Capitols & churches: the traveling salesman problem

50 states in 8 days mapBy Gary Flanagan

What is the most efficient path to all fifty states? Any discussion of this type of geography puzzle will likely lead to solving the traveling salesman problem, a dilemma that has baffled many an individual, company and computer. Allow me to take you on a few cross country journeys to map-routing nirvana.

To begin, we must take on the persona of a salesperson selling their wares across multiple locations in different cities. This salesperson happens to call on a computer scientist to sell a vacuum cleaner and after declining the offer, the scientist asks about the miles traveled in the course of a day. He soon discovers that there must be a better, more efficient way of routing the path.Beginning of 50 states in 8 days trip 2003

Decades later, mega computers and the almighty Google Maps struggle to provide realistic solutions to similar challenges. Go ahead and google the “traveling salesman problem” and how to visit the 48 continental states in one trip. A single answer does not lie in the multitude of results.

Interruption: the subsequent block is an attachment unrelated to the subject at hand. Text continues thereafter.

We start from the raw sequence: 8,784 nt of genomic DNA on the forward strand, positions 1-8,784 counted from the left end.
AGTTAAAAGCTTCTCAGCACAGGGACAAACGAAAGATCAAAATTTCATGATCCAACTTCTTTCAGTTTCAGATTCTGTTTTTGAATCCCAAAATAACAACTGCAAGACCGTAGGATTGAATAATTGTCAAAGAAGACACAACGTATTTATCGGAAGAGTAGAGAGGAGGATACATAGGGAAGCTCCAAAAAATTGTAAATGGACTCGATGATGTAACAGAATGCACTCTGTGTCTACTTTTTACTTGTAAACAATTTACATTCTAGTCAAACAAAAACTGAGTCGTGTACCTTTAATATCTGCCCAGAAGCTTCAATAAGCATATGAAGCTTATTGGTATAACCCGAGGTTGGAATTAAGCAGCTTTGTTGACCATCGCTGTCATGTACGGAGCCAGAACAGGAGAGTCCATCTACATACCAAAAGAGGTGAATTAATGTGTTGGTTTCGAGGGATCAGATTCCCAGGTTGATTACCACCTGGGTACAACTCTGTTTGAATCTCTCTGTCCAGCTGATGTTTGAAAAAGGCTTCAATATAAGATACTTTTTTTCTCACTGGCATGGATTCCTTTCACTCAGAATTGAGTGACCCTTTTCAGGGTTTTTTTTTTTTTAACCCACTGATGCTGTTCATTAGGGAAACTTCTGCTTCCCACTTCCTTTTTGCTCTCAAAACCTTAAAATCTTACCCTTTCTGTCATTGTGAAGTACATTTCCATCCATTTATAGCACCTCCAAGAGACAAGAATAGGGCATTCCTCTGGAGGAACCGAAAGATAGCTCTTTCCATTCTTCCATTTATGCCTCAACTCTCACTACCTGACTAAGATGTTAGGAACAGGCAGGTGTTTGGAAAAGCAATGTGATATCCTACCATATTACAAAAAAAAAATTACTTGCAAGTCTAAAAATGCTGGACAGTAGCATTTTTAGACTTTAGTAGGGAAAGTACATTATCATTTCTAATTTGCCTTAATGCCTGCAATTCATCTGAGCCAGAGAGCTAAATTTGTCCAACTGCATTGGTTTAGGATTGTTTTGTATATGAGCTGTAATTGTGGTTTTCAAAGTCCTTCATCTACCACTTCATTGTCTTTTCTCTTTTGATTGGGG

Practice, practice, practice. Study the road maps. Try different scenarios. I have and will share my results in the coming weeks in this column. Three different 50 state trips were completed since 2001. A family trip in 43 days, a father/son trip in eight days and 20 minutes, and a tour of capitol buildings and churches in all 51 capitals. Each and every city was unique and challenging when trying to visit them in the most efficient path possible.

Please make an attempt to answer the question at the beginning of the article. Google to your hearts content. Then, as I take you on my personal journey, we can compare results and find that nirvana of map routing and the best TSP solution.End of 50 States in 8 days trip

One Comment

  1. This column will review the literal separation between church and state by determining the physical and chronological distance between each state capitol and it’s closest churches.

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